Alone of the European Community's 12 member states, Greece officially has yet to expel a single Libyan diplomat despite the community's unanimous pledge to crack down on Col. Moammar Gadhafi's alleged involvement in terrorism.

Unmoved by opposition charges that his government has lost all credibility abroad, by undocumented suspicions about financial ties with Gadhafi and by outspoken U.S. rebukes, Socialist Prime Minister Andreas Papandreou has argued that Greece is a special case.

Papandreou's reputation as something of a lone wolf in Western Europe with special ties to the Arab world works to his advantage domestically. Many Greeks see his government as the first truly independent one in modern Greek history and see his defiance of the West as a fulfillment of the dreams of generations.

For Greece's voice to continue to be heard, Papandreou's Socialist Party consistently maintains, it must differentiate itself from the West.

The government has cited several reasons for its failure to expel any Libyan diplomats, including the longstanding "special relationship" with the Arab world, fears of retaliation against its diplomats in Libya and U.S. failure to provide proof that Gadhafi supports terrorists.

The government also has said it prefers to work quietly behind the scenes with its western allies, as evidenced by increased information exchanges on terrorists and now exemplary security at Athens' once lax airport.

Libya supported Papandreou's Pan-Hellenic Socialist Movement (Pasok) in the mid-70s when it was largely ignored by Western European Socialists and Social Democrats. The left wing of the party would be angered by actions against Libya, as would the openly hostile Communists. Even the moderate and right-wing opposition see the community sanctions against Libya as dictated by the United States.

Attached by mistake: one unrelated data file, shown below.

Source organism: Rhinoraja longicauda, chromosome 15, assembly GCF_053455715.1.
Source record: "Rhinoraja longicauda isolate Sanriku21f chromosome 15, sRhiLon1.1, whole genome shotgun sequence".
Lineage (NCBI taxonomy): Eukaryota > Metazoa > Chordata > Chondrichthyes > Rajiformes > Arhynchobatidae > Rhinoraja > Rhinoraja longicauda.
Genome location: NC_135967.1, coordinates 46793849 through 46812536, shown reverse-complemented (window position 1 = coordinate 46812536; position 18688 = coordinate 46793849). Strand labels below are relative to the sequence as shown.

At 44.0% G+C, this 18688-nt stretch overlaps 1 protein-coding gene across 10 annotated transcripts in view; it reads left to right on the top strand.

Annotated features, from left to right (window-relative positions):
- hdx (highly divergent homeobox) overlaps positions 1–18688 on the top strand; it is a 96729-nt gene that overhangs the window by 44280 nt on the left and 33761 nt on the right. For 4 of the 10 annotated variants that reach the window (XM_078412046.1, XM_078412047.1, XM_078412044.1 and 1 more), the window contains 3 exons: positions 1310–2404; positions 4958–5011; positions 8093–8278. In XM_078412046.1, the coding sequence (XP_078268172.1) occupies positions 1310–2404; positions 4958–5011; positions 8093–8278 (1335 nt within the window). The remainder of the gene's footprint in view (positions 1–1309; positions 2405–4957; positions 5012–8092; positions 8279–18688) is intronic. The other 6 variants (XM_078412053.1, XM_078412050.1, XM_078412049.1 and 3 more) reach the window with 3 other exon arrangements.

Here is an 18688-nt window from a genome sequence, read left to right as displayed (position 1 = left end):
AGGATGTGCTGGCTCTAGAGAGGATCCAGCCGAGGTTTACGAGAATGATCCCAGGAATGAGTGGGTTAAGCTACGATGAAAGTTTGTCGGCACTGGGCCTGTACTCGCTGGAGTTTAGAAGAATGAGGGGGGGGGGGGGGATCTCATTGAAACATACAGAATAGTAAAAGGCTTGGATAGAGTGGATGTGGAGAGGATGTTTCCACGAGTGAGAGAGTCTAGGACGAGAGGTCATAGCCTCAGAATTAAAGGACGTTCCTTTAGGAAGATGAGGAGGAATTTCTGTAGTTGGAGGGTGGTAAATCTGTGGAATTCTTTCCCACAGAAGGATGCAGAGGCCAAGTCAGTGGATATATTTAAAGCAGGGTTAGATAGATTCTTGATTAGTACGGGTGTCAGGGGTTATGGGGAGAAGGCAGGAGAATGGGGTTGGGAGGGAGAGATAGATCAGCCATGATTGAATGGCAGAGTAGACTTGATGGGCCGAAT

Greek public opinion seems almost indifferent to terrorism, although this country of 9 million has lost more victims to terrorism than has the United States.

In the last nine months alone, at least 26 Greeks or Greek-Americans -- including airline passengers, a newspaper publisher, an industrialist and policemen -- have died in terrorist incidents, two more than the number of Americans the State Department listed as terrorism victims during all of 1985.

Although the government gave no outward sign of being perturbed by Greece's isolation from its western allies, government sources leaked word to western news agencies recently that "under 10" Libyans had left Greece. The sources said the Libyans were not diplomats, but gave no further details.

But the government's refusal to confirm or deny its own leak officially only served to increase skepticism among western diplomats and opposition politicians who remain unconvinced that any Libyans have departed.

Helen Vlachos, publisher of the respected newspaper Kathimerini said in an interview that Papandreou's handling of Gadhafi did not justify persistent opposition charges that he had taken money from Libya in the past, "although he acts like someone who has obligations."